A reflection written for Marlborough’s Tower and Town

Old friends, old scenes, will lovelier be,
as more of heaven in each we see;
some softening gleam of love and prayer
shall dawn on every cross and care.

John Keble

After six years in Marlborough, I am writing this last clergy letter for Tower and Town amidst packed moving boxes, in front of the computer screen used for leading Sunday worship in the past three months, when our Churches were closed.

As for many others, these weeks of lock-down have given me a lot of time to reflect – or to overthink, depending on the day. There are two thoughts that keep coming back to me. Firstly, how lucky I have been to have something to be looking forward to: a new job, and a new place, new challenges and opportunities. Secondly, how my time in Marlborough, spent with you, has made me so much better prepared for whatever lies ahead of me.

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Siblings and soil

Sermon 5th July 2020, Fifth Sunday after Trinity
Genesis 25.19-34 & Matthew 13.1-9,18-23

sowerThis morning we hear two iconic stories, which I am sure are familiar to many of us. The story of Jacob and Esau, in which Esau sells his birth right for an evening meal, and the parable of the sower, in which we hear about four types of different soil. As always, I think, when we read or hear these passages, the question to us is how we relate to them. How may these words speak to us today, this morning? What is it that we need to hear? The way I often try to do this is by imagining myself to be one of the people in the story or imagining what it would be like meeting one of them.

It seems that today’s readings lend themselves particularly well for this. For those of us who have siblings, we may look at our own relationships in the light of the dynamic between Jacob and Esau. And I suspect that many of us will hear the parable of the sower and wonder what type of soil we are.

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The Limits of Logic

A sermon for Trinity Sunday
2 Corinthians 13.11-13 and Matthew 28.16-20

trinityToday, the Sunday after Pentecost, is Trinity Sunday. The Trinity is one of the most fundamental beliefs in Christianity. It is the belief that God is both one God, but yet three persons: Father, Son and Holy Spirit. The first defence of the doctrine of the Trinity does not occur until the 3rd century, and the concept as such is not mentioned in the Bible.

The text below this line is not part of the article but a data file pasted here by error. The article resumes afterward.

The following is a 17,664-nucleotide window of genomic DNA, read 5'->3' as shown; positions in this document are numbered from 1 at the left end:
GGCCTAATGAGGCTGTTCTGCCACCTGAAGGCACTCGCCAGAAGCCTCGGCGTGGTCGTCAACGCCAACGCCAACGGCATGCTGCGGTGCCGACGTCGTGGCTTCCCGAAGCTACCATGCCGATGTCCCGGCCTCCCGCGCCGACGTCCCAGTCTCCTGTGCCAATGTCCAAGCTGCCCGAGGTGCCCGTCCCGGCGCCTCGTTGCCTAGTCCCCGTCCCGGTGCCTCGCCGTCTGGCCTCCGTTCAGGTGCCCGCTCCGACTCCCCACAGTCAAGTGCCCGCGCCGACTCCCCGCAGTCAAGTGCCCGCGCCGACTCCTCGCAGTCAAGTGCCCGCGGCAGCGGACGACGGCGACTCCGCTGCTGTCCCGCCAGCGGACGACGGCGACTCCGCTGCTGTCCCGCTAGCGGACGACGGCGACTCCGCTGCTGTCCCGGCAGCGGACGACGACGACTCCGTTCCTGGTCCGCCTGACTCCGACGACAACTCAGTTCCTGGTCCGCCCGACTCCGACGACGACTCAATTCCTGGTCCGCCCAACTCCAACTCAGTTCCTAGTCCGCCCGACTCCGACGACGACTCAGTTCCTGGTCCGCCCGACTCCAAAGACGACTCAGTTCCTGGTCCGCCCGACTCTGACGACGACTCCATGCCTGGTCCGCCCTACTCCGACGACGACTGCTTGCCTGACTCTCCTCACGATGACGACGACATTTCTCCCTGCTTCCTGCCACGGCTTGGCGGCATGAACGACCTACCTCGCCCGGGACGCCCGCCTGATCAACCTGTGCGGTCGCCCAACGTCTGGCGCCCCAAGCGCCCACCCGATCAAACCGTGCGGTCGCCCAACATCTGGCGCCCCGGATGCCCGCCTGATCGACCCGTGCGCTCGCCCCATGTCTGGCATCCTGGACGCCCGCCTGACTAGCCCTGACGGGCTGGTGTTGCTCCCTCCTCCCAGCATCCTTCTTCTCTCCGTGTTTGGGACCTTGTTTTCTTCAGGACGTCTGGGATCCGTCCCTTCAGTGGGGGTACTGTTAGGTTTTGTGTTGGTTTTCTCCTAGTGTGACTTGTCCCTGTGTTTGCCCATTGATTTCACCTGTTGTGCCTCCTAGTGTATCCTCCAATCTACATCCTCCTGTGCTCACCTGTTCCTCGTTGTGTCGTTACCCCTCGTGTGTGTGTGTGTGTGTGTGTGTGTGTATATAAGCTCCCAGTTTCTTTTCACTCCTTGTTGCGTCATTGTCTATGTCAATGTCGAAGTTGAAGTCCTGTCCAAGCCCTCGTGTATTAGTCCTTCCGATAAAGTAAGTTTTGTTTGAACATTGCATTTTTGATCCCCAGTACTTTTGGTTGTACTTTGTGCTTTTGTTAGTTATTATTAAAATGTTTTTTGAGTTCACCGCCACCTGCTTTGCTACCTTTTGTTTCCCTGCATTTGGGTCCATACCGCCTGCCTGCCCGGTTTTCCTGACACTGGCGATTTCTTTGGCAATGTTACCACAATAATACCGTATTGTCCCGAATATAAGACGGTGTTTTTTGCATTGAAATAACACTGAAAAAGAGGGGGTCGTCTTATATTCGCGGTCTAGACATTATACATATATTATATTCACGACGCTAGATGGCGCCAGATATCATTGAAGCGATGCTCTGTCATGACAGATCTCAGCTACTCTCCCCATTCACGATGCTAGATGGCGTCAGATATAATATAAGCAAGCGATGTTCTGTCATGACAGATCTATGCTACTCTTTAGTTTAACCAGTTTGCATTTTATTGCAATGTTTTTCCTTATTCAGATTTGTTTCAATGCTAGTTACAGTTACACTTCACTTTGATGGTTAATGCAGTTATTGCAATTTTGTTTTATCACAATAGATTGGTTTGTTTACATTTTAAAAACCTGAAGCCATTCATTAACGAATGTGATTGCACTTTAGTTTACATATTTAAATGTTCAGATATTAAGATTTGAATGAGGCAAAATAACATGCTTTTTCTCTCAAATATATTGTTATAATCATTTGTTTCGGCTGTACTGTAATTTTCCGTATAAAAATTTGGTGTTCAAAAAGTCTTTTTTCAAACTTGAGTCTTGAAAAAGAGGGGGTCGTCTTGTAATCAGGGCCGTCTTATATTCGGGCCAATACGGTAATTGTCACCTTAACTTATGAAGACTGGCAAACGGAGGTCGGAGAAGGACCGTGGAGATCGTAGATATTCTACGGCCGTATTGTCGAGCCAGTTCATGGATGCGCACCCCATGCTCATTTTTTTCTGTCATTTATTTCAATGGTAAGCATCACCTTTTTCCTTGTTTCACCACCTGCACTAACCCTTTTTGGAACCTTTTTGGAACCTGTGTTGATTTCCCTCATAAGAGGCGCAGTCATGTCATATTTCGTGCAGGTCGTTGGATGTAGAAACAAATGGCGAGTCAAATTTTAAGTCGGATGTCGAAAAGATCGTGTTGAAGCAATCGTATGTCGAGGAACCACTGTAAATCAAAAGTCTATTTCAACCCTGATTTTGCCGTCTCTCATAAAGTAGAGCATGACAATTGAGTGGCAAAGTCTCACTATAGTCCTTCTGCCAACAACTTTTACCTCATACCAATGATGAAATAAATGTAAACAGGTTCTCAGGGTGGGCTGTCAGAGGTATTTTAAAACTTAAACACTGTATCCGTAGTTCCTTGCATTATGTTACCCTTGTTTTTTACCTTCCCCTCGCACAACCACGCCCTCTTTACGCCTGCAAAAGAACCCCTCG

In today’s readings we see the two cases in which the Father, the Son and the Holy Spirit are mentioned in one breath. Together with the notion that Jesus is truly the Son of God and the outpouring of the Holy Spirit, these beliefs form the foundation for the Christian belief in the Trinity.

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The way to freedom

A sermon for the Fifth Sunday of Easter
Acts 7.55-60 & John 14.1-14

We have been adjusting to a new and unfamiliar way of life now for almost two months. We have come to realise the things we miss, and our hopes for the future. The news in these past few weeks has focussed almost solely on Covid-19, and I do wonder if we are indeed focussing too much on ourselves, but I will come back to this later.

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The one day on which the news here in the UK was different, was last Friday: VE or Victory in Europe Day. I suspect a particularly poignant day for those of you who remember the first VE Day: Churchill’s memorable speech and street parties throughout the country. The question in how far the Church should be involved in civic celebrations such as VE Day and Remembrance Day has always been a topic of conversation, as there is a wide range of opinions on the relationship between our faith and armed conflict.

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The familiar voice

Reflection on the story of the Good Shepherd
Fourth Sunday of Easter: Psalm 23 & John 1.1-10

Our readings this morning make us reflect on God in the familiar image of the Good Shepherd. Although not many of us still live in a place where shepherding is a common profession, the Biblical stories have become very much part of our Western narrative, even for those who would not call themselves Christians.

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That of course comes with its risks, because the way we imagine a shepherd nowadays, will have been very different from what they may have looked and behaved like two millennia ago. However, I don’t want to dwell on that thought too much, but rather share a story that made me think of the Good Shepherd a few weeks ago. I was out on my daily round of exercise on Granham Hill, just around the corner from where I live. Usually there are sheep roaming around at a distance, and the only interaction between them and me is a curious look at one another.

However, on this particular day, one of the sheep was stuck in some barbed wire. Being reminded of my pastoral profession, I felt a duty to see if there was anything I could do. Slowly I approached the sheep, at the same time not trying to scare it as well as thinking how I would go about freeing it. Whilst I was still at a good distance, the sheep was so shocked by my appearance, that this in itself was enough for it to free itself, and quickly it ran away.